As with the modern day trends to rename everything doctors are more and more diagnosing gastroesophageal reflux disease (GERD). In the old days GERD was more commonly known as hiatal hernia, esophageal reflux or just plain old heartburn.
Call it what you may but you will never change the fact that GERD is what happens when the contents of the stomach leak upstream into the esophagus, which is the muscular tube that links the mouth to the stomach.
For those unsure the typical symptoms of GERD is an acid taste in the mouth and a burning sensation in the lower chest.
Make no mistake this condition can be disabling and severe cases can even lead to esophageal cancer.
But most cases can be controlled with lifestyle changes, drugs and in the more extreme cases with surgery.
If you are diagnosed with GERD then the first line of treatment will be to modify your diet. You will need to avoid all foods that are known to trigger reflux. The known foods are chocolate, coffee (including decaf), peppermints and other mints, citrus fruit, spicy and fatty foods.
Smoking and alcohol can also trigger reflux.
There are even some medicines that can worsen GERD including the asthma drug theophylline, anti-inflammatory drugs like aspirin and ibuprofen, tricyclic anti-depressants such as amitritriptyline (Elavil) and calcium channel blockers that are used to treat high blood pressure and heart disease.
If you are taking any of the above drugs and are diagnosed with GERD then ask your doctor about substituting another drug.
Another thing to watch out for is tight clothing. The reason being is that anything that pushes on the stomach will encourage stomach acid to backwash into the esophagus.
Over eating and being over weight will also cause a problem for sufferers of GERD.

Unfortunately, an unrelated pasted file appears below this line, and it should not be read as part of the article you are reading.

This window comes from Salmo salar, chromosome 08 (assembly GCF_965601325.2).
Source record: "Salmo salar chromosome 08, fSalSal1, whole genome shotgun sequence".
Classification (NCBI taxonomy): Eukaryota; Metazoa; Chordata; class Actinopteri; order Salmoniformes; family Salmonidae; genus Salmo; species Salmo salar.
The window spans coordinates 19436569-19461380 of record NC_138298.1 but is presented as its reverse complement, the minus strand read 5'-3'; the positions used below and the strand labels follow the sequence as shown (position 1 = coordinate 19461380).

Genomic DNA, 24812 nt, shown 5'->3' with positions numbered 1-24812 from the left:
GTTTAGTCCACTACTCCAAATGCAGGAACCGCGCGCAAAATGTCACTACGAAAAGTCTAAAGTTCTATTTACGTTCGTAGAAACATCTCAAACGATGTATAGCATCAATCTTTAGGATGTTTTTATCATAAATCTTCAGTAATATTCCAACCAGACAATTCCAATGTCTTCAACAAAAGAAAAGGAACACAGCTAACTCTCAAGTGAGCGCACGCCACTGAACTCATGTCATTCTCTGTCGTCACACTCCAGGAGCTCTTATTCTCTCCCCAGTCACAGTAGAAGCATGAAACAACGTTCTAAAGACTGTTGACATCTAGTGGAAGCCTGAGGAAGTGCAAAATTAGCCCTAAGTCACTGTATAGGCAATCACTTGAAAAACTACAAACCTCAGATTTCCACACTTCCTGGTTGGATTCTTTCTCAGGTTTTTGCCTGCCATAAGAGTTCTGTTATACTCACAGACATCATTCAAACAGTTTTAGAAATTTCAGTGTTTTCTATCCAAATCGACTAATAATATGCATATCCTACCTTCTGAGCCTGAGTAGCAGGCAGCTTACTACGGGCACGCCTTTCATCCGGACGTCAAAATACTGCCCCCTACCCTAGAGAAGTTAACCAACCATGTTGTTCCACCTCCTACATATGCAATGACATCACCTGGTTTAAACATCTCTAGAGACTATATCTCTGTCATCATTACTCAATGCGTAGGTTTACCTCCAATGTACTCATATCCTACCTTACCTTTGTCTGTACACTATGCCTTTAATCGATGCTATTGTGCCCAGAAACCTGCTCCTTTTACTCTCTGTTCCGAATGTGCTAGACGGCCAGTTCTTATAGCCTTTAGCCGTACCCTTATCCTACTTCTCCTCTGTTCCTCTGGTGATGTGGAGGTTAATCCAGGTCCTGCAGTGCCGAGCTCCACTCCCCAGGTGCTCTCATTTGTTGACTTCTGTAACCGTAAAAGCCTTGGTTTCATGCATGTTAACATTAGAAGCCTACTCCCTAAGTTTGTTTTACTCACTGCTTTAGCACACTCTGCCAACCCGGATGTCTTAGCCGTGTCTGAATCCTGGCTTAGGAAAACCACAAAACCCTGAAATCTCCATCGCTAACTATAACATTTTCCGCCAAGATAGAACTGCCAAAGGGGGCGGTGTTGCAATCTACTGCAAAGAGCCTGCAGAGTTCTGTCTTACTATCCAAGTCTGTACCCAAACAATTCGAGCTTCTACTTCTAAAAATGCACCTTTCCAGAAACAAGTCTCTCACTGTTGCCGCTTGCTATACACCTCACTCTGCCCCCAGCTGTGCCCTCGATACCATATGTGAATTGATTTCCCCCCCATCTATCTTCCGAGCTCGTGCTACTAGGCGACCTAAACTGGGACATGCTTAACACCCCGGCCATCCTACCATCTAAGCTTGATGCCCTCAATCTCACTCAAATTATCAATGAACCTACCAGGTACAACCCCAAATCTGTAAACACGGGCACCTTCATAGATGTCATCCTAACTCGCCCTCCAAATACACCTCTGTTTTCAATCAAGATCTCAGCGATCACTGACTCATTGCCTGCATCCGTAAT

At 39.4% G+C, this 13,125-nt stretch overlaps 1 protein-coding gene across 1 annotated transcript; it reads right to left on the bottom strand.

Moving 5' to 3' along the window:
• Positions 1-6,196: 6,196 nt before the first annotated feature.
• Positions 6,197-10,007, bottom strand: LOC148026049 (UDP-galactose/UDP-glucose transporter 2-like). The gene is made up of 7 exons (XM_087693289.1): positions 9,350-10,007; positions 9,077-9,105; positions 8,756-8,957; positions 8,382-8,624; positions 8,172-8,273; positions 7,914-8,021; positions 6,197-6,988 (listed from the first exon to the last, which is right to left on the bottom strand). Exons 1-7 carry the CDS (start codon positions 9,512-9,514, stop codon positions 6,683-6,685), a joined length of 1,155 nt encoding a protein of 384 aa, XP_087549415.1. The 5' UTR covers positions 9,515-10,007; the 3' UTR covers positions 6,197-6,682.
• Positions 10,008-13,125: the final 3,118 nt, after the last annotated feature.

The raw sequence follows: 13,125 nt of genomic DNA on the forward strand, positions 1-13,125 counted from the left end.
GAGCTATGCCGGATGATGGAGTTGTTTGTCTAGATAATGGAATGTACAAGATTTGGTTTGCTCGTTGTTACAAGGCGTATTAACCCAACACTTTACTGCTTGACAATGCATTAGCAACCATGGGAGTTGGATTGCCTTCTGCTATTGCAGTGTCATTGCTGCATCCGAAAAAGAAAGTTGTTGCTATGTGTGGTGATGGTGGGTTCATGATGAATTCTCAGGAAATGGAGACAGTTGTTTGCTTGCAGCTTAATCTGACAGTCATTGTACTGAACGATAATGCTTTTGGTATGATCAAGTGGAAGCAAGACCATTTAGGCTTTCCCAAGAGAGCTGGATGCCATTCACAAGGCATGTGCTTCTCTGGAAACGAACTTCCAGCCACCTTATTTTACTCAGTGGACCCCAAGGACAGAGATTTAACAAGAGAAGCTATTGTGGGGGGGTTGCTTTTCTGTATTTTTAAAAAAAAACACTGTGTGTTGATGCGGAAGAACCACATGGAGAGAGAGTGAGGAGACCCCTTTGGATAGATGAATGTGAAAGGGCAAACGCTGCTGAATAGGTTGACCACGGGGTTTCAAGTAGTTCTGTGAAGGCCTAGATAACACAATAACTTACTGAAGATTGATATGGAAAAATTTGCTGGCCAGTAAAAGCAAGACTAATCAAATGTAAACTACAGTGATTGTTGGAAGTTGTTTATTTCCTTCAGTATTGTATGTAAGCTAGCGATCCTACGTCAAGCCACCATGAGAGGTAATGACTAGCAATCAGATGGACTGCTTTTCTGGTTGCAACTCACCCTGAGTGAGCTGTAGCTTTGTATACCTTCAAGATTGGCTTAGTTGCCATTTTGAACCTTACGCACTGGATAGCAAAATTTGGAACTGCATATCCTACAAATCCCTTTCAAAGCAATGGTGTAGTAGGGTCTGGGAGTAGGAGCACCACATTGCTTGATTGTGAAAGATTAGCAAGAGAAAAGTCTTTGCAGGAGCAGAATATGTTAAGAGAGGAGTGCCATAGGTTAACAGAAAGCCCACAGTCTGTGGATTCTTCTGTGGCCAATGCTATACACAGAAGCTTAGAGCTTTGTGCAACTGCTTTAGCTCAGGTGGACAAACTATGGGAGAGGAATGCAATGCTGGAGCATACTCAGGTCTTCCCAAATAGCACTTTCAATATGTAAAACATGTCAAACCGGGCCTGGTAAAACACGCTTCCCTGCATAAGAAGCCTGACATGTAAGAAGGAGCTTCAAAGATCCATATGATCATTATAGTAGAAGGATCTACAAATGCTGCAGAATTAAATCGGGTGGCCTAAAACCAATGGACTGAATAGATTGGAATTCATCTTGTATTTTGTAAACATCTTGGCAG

When you are standing or sitting gravity will keep the stomach contents where they are supposed to stay. For this reason GERD sufferers tend to avoid lying down after eating and avoid eating or drinking (even a glass of water) at least two hours before going to bed.
It may also prove beneficial to raise the head in bed either by blocks under the bed or by lifting the mattress with a foam wedge.
Ok so we have looked at lifestyle changes but what happens if these do not bring the desired relief?
Well, the next step is drug therapy and the first line of drug therapy for GERD is antacids.
Antacids bring quick relief by coating the esophagus and helping to neutralize stomach acid.
After antacids the next option is an OTC (over the counter) acid blocker such as Zantac 75 or Pepcid AC.
Should these drugs not help then it is time to ask your doctor for prescription strength versions.
Tagamet is a similar drug and is no more effective than Pepcid or Zantac and can interact with other drugs.
There are other drugs that promote the movement of food through the gut such as Cisapride (Orioulsid).
These drugs can be used alone or as a combination with other drugs.
Prescription Omeprazole (Prilosec) has also proved to be effective in the battle against GERD.
But what if the drug therapy does not work?
Then it is surgery but surgery is only performed as a last resort in controlling GERD.
There is one surgical procedure that is called fundoplication. During this procedure the surgeon wraps the upper portion of the stomach around the lower end of the esophagus.
Although this type of surgery can be beneficial it isn’t always and the symptoms may reoccur years later.
Should you be advised to undergo surgery make sure that you ask your surgeon about laparoscopic techniques. This way recovery time is faster and you will just have small incisions. Plus don’t be too shy to check out the surgeon’s track record for this type of procedure, some have much better luck than others.
Source: The World’s Greatest Treasury of health Secrets – The Bottom Line Publications